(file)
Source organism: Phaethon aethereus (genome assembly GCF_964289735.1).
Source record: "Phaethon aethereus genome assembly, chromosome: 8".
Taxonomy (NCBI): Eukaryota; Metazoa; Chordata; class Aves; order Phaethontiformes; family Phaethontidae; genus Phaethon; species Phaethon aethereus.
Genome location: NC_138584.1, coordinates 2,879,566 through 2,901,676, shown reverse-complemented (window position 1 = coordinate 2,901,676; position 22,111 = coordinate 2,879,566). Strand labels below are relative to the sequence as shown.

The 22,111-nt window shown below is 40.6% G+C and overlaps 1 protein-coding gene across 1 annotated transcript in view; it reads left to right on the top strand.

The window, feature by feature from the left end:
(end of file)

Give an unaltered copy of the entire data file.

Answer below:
Source organism: Phaethon aethereus (genome assembly GCF_964289735.1).
Source record: "Phaethon aethereus genome assembly, chromosome: 8".
Taxonomy (NCBI): Eukaryota; Metazoa; Chordata; class Aves; order Phaethontiformes; family Phaethontidae; genus Phaethon; species Phaethon aethereus.
Genome location: NC_138584.1, coordinates 2,879,566 through 2,901,676, shown reverse-complemented (window position 1 = coordinate 2,901,676; position 22,111 = coordinate 2,879,566). Strand labels below are relative to the sequence as shown.

The 22,111-nt window shown below is 40.6% G+C and overlaps 1 protein-coding gene across 1 annotated transcript in view; it reads left to right on the top strand.

The window, feature by feature from the left end: